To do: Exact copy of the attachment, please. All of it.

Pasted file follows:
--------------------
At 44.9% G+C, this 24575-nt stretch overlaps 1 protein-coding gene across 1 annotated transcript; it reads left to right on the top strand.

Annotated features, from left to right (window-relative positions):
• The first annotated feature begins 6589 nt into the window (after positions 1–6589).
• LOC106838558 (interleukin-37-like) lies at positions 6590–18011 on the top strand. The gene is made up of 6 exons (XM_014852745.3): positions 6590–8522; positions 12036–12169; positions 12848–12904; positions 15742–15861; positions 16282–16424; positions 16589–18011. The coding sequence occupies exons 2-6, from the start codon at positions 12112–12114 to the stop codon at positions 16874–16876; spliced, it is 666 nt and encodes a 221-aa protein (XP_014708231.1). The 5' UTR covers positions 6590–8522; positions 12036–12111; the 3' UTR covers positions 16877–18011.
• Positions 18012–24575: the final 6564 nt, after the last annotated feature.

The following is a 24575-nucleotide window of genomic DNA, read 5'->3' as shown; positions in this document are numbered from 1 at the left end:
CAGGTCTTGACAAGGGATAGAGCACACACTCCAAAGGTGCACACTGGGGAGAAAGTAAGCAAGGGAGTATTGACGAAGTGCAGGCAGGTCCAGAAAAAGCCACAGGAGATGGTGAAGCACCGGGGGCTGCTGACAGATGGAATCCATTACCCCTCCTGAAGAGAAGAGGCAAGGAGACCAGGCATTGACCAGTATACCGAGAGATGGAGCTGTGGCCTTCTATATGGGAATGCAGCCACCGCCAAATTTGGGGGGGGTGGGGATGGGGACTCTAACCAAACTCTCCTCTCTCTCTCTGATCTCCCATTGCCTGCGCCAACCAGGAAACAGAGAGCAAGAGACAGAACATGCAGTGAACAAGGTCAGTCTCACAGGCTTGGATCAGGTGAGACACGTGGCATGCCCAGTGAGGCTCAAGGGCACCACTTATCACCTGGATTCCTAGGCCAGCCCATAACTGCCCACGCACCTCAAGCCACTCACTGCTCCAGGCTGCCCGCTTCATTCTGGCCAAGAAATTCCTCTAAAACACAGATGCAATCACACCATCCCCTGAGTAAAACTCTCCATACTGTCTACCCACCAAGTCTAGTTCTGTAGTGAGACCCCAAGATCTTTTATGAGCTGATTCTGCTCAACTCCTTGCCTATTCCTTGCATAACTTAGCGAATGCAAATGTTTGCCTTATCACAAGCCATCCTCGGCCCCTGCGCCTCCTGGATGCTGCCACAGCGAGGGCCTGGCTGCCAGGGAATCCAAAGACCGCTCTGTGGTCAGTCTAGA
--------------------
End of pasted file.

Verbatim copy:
At 44.9% G+C, this 24575-nt stretch overlaps 1 protein-coding gene across 1 annotated transcript; it reads left to right on the top strand.

Annotated features, from left to right (window-relative positions):
• The first annotated feature begins 6589 nt into the window (after positions 1–6589).
• LOC106838558 (interleukin-37-like) lies at positions 6590–18011 on the top strand. The gene is made up of 6 exons (XM_014852745.3): positions 6590–8522; positions 12036–12169; positions 12848–12904; positions 15742–15861; positions 16282–16424; positions 16589–18011. The coding sequence occupies exons 2-6, from the start codon at positions 12112–12114 to the stop codon at positions 16874–16876; spliced, it is 666 nt and encodes a 221-aa protein (XP_014708231.1). The 5' UTR covers positions 6590–8522; positions 12036–12111; the 3' UTR covers positions 16877–18011.
• Positions 18012–24575: the final 6564 nt, after the last annotated feature.

The following is a 24575-nucleotide window of genomic DNA, read 5'->3' as shown; positions in this document are numbered from 1 at the left end:
CAGGTCTTGACAAGGGATAGAGCACACACTCCAAAGGTGCACACTGGGGAGAAAGTAAGCAAGGGAGTATTGACGAAGTGCAGGCAGGTCCAGAAAAAGCCACAGGAGATGGTGAAGCACCGGGGGCTGCTGACAGATGGAATCCATTACCCCTCCTGAAGAGAAGAGGCAAGGAGACCAGGCATTGACCAGTATACCGAGAGATGGAGCTGTGGCCTTCTATATGGGAATGCAGCCACCGCCAAATTTGGGGGGGGTGGGGATGGGGACTCTAACCAAACTCTCCTCTCTCTCTCTGATCTCCCATTGCCTGCGCCAACCAGGAAACAGAGAGCAAGAGACAGAACATGCAGTGAACAAGGTCAGTCTCACAGGCTTGGATCAGGTGAGACACGTGGCATGCCCAGTGAGGCTCAAGGGCACCACTTATCACCTGGATTCCTAGGCCAGCCCATAACTGCCCACGCACCTCAAGCCACTCACTGCTCCAGGCTGCCCGCTTCATTCTGGCCAAGAAATTCCTCTAAAACACAGATGCAATCACACCATCCCCTGAGTAAAACTCTCCATACTGTCTACCCACCAAGTCTAGTTCTGTAGTGAGACCCCAAGATCTTTTATGAGCTGATTCTGCTCAACTCCTTGCCTATTCCTTGCATAACTTAGCGAATGCAAATGTTTGCCTTATCACAAGCCATCCTCGGCCCCTGCGCCTCCTGGATGCTGCCACAGCGAGGGCCTGGCTGCCAGGGAATCCAAAGACCGCTCTGTGGTCAGTCTAGA